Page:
United Nations Youth Conference (2007 – what’s changed?)

13 years ago, Kids At Risk Action presented a workshop at the fourth annual Youth Assembly at the United Nations in New York.  There was a severe lack of understanding and shortage of better answers to the questions surrounding child abuse and child protection.
Today the medical communities understanding of adverse childhood experiences (ACES) and the value of a trauma informed approach to helping at risk children is much more promising – but we have to make it happen.

California’s Surgeon General, Nadine Burke Harris has declared ACES a public health epidemic and public school crisi

International Child Protection Stories, Statistics & Articles January 2020

Congo – Apple, Good, Microsoft, Dell, Tesla sued over allged child labour in Congo.
CTV News.
A class action lawsuit has been filed, on behalf of anonymous plaintiffs, who are described as guardians of children that have been killed or maimed in tunnel or wall collapses in cobalt mines. Cobalt is one of the main parts of lithium ion batteries, batteries which are used in rechargeable electronic gadgets. Young children are often used in the mining of cobalt for their cheap and unregulated labour. It is claimed that the named companies are knowingly benefitting and aiding and abetting the use of child labour to mine cobalt.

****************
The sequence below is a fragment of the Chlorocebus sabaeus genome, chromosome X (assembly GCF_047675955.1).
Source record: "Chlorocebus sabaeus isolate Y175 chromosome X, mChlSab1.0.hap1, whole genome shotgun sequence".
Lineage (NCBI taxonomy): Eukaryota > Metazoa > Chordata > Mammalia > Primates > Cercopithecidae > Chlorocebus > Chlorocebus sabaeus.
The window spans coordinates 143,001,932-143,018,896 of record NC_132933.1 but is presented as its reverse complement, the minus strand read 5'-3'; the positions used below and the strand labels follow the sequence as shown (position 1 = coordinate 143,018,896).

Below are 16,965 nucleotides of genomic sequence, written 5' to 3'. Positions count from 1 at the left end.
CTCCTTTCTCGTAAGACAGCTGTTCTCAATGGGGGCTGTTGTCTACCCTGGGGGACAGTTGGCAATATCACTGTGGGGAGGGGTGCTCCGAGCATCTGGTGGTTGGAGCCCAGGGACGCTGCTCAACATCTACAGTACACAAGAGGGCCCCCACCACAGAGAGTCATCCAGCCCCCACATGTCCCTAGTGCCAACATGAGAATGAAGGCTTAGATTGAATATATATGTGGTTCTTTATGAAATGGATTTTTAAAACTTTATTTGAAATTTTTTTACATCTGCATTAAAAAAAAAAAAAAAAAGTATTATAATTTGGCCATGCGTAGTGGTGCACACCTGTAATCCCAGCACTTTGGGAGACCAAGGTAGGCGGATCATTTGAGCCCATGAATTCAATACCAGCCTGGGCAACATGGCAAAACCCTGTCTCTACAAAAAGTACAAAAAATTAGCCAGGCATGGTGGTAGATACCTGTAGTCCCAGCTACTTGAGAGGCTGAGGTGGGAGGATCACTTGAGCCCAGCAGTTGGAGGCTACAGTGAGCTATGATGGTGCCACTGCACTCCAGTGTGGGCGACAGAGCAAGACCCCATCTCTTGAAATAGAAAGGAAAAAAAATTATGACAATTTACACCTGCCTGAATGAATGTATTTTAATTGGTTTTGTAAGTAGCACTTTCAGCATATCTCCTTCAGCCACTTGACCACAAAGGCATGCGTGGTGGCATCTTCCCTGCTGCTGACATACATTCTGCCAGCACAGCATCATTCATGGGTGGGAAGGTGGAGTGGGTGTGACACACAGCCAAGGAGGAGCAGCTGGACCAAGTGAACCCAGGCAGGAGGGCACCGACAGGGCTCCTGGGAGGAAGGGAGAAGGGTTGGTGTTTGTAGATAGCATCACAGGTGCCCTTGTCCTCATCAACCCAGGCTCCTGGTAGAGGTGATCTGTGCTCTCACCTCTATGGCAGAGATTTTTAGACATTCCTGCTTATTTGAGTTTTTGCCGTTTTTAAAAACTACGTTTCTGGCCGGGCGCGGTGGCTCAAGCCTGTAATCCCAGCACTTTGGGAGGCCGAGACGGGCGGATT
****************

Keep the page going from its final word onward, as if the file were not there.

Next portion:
https://www.ctvnews.ca/world/apple-google-microsoft-dell-tesla-sued-over-alleged-child-labour-in-congo-1.4733644

Revisiting the Tragic Abusive Death Of Eric Dean (& the legal non requirement of “due care”)

Thank you Star Tribune and Brandon Stahl for your in depth reporting on the awful state of child protection in Pope County MN.

Today, Safe Passage for Minnesota children is reporting that Pope County will face no legal penalty for its role in the slow tortured death of 4 year old Eric Dean.  Safe Passage states that “if this case doesn’t rise to the level of malfeasance, no case ever will.”

A Modest Proposal (satire & similarities)

300 years ago, an Irish Minister wrote an explosive satire that was misinterpreted by many readers of his day (printed in its entirety below).

In a gruesome and widely read logical argument, Jonathan Swift clearly articulated a plan that would relieve the suffering of Irish families and their youngest children by selling babies to the English to be eaten (in a stew that he included the recipe for).

Back in the day, these writings were the modern equivalent of you tube or a precursor to Twitter and consumed voraciously by all who could read (or read them to others).

Public policy treated poor Irish more like animals than people and Irish children were doomed to lives of crime, prostitution, and abject poverty.

Was Swift’s underlying argument that death might be preferable to children doomed to disease, crime, prostitution, & the cruelties suffered by abandoned children of his time?